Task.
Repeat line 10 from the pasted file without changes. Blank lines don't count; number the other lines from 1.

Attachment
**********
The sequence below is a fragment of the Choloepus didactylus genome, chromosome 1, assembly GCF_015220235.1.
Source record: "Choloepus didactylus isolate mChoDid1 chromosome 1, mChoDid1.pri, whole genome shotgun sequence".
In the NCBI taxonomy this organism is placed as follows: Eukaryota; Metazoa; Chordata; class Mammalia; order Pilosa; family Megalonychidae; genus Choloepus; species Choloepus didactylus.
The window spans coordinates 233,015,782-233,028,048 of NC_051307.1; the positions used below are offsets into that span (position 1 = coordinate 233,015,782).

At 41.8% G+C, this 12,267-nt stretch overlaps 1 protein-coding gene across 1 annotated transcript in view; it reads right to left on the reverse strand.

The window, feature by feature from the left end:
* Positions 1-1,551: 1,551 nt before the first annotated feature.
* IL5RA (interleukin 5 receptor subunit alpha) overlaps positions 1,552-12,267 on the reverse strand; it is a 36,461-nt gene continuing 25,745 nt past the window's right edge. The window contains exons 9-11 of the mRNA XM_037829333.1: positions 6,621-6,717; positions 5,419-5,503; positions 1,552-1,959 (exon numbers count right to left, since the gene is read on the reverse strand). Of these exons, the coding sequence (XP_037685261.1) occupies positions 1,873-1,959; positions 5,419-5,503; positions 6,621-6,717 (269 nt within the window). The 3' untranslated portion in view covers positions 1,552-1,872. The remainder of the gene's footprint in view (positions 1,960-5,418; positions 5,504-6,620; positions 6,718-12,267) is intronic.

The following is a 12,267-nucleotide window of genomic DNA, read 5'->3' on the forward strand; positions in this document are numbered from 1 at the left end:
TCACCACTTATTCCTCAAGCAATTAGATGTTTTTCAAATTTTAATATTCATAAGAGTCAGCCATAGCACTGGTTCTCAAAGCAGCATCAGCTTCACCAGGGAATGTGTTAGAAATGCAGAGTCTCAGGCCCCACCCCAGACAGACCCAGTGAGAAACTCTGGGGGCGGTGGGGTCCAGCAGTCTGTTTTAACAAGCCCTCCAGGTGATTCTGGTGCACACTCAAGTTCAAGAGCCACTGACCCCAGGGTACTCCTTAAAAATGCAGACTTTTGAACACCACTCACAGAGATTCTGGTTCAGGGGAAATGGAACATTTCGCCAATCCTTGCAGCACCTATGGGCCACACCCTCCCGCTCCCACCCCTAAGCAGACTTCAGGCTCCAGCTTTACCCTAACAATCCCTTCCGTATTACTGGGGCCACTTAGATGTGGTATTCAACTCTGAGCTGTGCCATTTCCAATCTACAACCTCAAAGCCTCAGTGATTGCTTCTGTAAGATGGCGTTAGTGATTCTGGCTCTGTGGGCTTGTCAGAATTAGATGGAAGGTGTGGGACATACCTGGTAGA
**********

TCACCACTTATTCCTCAAGCAATTAGATGTTTTTCAAATTTTAATATTCATAAGAGTCAGCCATAGCACTGGTTCTCAAAGCAGCATCAGCTTCACCAGGGAATGTGTTAGAAATGCAGAGTCTCAGGCCCCACCCCAGACAGACCCAGTGAGAAACTCTGGGGGCGGTGGGGTCCAGCAGTCTGTTTTAACAAGCCCTCCAGGTGATTCTGGTGCACACTCAAGTTCAAGAGCCACTGACCCCAGGGTACTCCTTAAAAATGCAGACTTTTGAACACCACTCACAGAGATTCTGGTTCAGGGGAAATGGAACATTTCGCCAATCCTTGCAGCACCTATGGGCCACACCCTCCCGCTCCCACCCCTAAGCAGACTTCAGGCTCCAGCTTTACCCTAACAATCCCTTCCGTATTACTGGGGCCACTTAGATGTGGTATTCAACTCTGAGCTGTGCCATTTCCAATCTACAACCTCAAAGCCTCAGTGATTGCTTCTGTAAGATGGCGTTAGTGATTCTGGCTCTGTGGGCTTGTCAGAATTAGATGGAAGGTGTGGGACATACCTGGTAGA